This week I am participating in the Red Writing Hood at the Red Dress Club. It’s not my first time, but it has been quite a while. The prompt is write a piece, fiction or non-fiction, inspired by the delicious shot.
Before I turn you loose with my piece of haphazardly produced fiction, I have a small favor to ask. Please do not take offense to my language or story. Whether a person is small or large, they are beautiful. Inner-beauty is real beauty. I also believe obesity is a health epidemic, generally starting in childhood, and it should be treated as such. The first step to change is awareness, this piece is intended to bring awareness.
When Etta was little, she believed that each sprinkle was individually placed in the perfect predetermined spot to create the most scrumptious doughnut in the world, equally delightful for the eye and the stomach.
Now, at ten years old, Etta knows this was a silly childhood fantasy. She knows the sprinkles are thrown onto the doughnut, no one caring where each one lands. No one except for Etta. She meticulously nibbles on one sprinkle at a time before inhaling the rest of the frosted pastry, two minutes of crumbling sweet bliss. Chewing the sprinkles on top, which takes at least five minutes, is the slowest she eats all day.
At least it was. Since her last doctor’s appointment, her mother won’t buy doughnuts for Etta.
“They have too much sugar, sweetie,” says her mother.
“But you eat them,” says Etta.
“No, I don’t. Not anymore.”
“Yesterday at Starbucks. With Aunt Jane, remember?”
“Oops. It was a special occasion.”
“How often do we get to see Aunt Jane?”
“Not very often.”
“Exactly. A special occasion.”
“Why didn’t I get a doughnut then?”
“It’s for your own good, baby. I’m sorry,” and because her mother looks as sad as a hungry puppy, Etta drops the subject. She knows the real reason anyway. Doughnuts make you fat and Etta is fat. The kids at school remind her as much as they can. Etta’s mom is fat too, but it’s okay for grown-ups to be fat. Etta can’t wait to be a grown-up, she will eat anything she wants. Even chocolate cake for breakfast.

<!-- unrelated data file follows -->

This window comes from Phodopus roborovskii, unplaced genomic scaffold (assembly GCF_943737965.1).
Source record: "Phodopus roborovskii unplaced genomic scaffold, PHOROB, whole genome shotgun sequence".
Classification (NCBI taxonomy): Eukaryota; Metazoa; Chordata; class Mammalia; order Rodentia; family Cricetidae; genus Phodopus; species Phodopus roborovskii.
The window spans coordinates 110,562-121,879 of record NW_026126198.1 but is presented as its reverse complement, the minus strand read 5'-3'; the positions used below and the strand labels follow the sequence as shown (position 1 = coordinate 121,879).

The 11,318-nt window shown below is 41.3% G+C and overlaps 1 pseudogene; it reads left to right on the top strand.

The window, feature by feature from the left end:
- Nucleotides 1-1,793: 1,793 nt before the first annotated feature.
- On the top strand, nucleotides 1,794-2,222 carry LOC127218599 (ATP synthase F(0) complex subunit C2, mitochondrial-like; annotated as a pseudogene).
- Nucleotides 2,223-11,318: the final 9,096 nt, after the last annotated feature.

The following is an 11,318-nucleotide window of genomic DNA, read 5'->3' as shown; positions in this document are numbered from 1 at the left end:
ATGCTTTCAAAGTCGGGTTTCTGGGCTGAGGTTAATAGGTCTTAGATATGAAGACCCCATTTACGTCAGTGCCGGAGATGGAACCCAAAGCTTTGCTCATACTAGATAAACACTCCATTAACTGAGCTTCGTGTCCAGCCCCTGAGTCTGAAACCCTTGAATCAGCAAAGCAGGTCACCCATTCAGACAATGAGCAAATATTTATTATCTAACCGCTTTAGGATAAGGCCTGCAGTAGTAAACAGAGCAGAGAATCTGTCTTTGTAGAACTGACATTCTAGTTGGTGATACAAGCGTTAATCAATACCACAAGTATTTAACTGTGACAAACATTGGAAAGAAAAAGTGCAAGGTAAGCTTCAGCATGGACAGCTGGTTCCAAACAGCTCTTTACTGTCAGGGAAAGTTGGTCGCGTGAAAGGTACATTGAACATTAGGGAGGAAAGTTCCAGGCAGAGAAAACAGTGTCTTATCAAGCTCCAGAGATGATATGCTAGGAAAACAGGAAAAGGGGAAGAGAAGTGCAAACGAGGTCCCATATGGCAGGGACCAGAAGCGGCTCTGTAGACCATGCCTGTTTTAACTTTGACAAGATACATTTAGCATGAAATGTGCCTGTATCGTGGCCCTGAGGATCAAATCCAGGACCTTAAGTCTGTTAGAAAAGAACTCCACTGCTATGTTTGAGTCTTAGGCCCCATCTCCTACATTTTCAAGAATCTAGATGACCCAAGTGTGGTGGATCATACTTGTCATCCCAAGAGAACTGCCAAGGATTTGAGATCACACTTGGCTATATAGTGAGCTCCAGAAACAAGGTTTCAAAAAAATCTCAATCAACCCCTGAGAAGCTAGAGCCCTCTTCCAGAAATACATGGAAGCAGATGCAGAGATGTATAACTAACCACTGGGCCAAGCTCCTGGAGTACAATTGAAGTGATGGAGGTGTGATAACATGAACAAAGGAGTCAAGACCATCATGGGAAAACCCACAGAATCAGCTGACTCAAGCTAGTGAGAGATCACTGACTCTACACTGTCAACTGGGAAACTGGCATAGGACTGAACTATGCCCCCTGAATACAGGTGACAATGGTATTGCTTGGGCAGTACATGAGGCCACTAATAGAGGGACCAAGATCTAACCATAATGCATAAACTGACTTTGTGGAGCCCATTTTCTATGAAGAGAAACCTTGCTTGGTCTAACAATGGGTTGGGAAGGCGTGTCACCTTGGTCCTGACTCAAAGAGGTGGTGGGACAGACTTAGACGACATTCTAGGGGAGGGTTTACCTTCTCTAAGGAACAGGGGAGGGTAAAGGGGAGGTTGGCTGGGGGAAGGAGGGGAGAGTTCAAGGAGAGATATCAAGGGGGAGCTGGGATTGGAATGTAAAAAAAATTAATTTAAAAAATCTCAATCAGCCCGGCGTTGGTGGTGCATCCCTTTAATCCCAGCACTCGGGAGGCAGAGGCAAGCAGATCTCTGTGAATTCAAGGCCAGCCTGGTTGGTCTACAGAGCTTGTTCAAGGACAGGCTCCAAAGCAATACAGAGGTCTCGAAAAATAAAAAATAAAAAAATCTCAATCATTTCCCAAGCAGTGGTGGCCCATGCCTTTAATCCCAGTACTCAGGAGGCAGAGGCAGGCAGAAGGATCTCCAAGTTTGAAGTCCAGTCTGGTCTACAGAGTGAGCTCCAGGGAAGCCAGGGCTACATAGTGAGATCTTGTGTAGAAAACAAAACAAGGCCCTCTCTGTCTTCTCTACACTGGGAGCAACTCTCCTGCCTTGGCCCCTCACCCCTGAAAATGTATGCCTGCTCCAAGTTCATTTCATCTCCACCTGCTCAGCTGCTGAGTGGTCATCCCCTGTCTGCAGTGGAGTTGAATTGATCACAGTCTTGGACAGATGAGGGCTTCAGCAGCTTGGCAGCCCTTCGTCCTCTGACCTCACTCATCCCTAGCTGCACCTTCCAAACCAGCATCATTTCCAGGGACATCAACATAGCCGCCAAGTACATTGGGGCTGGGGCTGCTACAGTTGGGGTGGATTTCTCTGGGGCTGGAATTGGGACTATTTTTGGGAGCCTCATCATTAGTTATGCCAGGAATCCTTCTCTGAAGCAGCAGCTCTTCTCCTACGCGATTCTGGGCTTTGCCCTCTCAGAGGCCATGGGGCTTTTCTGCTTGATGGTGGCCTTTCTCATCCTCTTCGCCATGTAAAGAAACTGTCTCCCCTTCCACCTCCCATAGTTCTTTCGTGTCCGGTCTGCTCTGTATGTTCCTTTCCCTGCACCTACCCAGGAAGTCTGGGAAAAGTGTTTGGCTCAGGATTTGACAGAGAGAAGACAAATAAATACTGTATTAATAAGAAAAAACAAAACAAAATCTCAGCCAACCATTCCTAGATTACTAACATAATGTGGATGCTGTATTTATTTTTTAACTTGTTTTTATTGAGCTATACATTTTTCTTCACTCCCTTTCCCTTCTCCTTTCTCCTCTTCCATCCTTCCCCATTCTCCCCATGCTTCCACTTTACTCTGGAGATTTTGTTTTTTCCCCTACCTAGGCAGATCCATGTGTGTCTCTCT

Etta doesn’t mind being round, she’s always been this way. Her best friend, Audrey, is also fat. Their favorite activity is to scavenge coins from couches and drawers and even the bottom of fountains before walking to the candy store and filling blue striped plastic baggies with sugar every color of the rainbow, always spending the exact amount they bring. Not a penny more, not a penny less. They sit on the bench outside of the store and devour each sweet morsel like it was their first and last meal on earth. Nirvana in a bag.
After the doctor’s appointment, Etta’s mom signed her up for soccer, but she couldn’t keep up with the other girls, she was the tortoise in a pack of hares, and she always kicked the ball in the wrong direction. Everyone was whispering about her, she knew because they pointed. When it was over, Etta climbed into her mother’s car and let go of the pain squeezing her throat the same way her elastic shorts were pinching the rolls on her belly. She was too hysterical to speak. Etta’s mother drove directly to McDonald’s to cheer up her daughter as much as herself. Over ice cream and french fries, Etta demanded her mother to promise she would never make her go back to soccer, and she promised right away, crossing her heart.